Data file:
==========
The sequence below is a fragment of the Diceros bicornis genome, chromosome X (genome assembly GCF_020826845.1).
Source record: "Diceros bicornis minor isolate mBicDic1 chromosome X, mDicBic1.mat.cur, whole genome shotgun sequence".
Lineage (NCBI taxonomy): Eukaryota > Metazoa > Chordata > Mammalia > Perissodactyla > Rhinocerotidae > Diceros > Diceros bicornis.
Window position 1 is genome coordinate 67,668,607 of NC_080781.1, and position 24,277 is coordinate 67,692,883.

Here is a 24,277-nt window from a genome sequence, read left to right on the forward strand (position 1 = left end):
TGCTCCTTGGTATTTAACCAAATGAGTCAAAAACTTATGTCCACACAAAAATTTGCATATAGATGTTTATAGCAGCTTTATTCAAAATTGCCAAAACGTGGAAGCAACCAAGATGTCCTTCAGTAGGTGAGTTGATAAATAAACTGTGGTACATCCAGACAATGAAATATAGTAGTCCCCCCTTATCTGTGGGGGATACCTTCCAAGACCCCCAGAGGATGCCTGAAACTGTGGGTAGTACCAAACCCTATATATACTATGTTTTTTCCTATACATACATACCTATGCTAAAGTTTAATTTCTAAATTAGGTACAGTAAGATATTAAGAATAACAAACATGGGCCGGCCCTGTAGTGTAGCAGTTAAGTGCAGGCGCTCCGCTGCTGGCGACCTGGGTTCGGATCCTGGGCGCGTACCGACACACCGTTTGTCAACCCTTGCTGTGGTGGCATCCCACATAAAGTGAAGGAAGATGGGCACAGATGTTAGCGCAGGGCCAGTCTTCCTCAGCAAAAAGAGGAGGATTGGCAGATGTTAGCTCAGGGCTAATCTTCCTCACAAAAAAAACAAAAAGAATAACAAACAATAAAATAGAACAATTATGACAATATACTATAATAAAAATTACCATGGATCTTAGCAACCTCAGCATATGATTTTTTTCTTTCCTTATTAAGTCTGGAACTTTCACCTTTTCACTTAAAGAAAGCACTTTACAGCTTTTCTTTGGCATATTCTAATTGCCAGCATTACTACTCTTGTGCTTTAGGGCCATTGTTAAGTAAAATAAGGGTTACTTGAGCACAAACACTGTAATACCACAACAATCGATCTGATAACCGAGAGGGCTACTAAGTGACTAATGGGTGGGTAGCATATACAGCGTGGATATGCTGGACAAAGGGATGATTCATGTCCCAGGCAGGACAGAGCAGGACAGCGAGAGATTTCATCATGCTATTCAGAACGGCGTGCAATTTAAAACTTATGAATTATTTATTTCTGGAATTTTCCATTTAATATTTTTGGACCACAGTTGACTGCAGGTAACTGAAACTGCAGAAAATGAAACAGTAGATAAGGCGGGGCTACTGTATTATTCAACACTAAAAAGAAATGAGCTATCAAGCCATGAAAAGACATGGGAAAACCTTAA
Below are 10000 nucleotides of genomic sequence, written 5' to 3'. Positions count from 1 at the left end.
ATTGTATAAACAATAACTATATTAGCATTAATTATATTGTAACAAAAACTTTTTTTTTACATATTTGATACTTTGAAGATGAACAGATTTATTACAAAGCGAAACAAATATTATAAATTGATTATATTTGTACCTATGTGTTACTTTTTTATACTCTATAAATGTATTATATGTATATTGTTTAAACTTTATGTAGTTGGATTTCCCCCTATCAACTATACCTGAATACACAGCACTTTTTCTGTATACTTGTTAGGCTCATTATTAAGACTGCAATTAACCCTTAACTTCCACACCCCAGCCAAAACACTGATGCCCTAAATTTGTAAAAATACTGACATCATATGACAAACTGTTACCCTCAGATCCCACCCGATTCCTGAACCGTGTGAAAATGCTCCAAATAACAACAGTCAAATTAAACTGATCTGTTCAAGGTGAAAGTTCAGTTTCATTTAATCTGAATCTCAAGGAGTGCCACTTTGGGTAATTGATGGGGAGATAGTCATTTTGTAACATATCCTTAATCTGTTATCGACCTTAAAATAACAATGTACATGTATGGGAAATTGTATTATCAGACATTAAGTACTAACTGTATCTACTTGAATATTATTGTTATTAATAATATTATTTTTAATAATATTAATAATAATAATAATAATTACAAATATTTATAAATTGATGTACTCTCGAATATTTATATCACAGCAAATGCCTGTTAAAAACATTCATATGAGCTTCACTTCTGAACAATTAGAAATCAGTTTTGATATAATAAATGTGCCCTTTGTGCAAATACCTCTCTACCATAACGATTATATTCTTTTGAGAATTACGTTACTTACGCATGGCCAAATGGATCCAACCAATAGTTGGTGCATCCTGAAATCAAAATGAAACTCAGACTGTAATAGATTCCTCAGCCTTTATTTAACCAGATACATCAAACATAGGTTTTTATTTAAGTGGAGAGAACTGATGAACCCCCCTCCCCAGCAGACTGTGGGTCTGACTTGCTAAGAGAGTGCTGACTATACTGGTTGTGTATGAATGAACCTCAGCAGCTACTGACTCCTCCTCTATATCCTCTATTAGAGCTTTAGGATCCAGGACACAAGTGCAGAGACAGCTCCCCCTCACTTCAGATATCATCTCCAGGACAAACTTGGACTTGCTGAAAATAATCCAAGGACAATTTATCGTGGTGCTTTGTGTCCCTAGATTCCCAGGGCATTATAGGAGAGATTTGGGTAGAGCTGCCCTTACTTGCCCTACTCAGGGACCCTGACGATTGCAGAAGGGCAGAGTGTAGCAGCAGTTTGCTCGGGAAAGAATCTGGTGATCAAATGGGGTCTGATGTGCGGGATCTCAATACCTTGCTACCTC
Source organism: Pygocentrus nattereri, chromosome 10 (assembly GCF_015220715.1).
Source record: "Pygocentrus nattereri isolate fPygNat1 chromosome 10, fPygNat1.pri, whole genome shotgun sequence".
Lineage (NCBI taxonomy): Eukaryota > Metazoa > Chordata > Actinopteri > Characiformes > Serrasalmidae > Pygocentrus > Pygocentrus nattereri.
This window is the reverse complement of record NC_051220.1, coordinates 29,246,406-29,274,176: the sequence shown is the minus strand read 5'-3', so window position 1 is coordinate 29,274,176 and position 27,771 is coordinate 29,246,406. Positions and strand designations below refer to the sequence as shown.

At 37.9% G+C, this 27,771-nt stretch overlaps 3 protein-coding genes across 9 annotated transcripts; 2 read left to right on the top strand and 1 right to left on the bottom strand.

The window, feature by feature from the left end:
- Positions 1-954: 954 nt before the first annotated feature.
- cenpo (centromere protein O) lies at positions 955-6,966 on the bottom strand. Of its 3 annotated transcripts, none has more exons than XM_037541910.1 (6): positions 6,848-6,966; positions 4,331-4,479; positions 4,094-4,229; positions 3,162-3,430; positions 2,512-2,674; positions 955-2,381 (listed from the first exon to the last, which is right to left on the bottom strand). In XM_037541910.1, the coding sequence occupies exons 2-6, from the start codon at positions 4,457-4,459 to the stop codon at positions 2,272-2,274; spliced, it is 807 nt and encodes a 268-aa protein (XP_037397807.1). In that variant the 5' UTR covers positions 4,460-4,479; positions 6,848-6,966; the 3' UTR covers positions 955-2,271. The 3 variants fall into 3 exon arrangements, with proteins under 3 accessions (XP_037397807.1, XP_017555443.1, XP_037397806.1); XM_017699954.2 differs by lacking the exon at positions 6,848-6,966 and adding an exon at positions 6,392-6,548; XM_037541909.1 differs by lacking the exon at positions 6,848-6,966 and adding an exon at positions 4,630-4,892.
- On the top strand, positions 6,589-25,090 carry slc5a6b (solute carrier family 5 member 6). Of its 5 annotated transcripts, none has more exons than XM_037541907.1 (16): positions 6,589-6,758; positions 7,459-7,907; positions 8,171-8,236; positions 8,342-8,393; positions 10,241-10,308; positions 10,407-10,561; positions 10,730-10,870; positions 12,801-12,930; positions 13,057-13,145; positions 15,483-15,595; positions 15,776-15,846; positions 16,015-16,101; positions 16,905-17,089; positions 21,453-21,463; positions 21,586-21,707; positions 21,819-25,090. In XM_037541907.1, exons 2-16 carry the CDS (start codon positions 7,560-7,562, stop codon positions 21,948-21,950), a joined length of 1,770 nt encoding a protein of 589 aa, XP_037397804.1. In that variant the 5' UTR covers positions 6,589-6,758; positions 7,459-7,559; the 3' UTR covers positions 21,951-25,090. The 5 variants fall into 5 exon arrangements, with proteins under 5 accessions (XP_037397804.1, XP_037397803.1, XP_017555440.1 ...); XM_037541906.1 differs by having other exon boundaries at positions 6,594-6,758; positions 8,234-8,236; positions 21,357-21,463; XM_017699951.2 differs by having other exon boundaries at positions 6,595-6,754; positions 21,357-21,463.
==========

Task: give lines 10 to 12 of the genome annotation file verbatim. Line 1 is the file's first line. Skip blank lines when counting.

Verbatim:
Source record: "Pygocentrus nattereri isolate fPygNat1 chromosome 10, fPygNat1.pri, whole genome shotgun sequence".
Lineage (NCBI taxonomy): Eukaryota > Metazoa > Chordata > Actinopteri > Characiformes > Serrasalmidae > Pygocentrus > Pygocentrus nattereri.
This window is the reverse complement of record NC_051220.1, coordinates 29,246,406-29,274,176: the sequence shown is the minus strand read 5'-3', so window position 1 is coordinate 29,274,176 and position 27,771 is coordinate 29,246,406. Positions and strand designations below refer to the sequence as shown.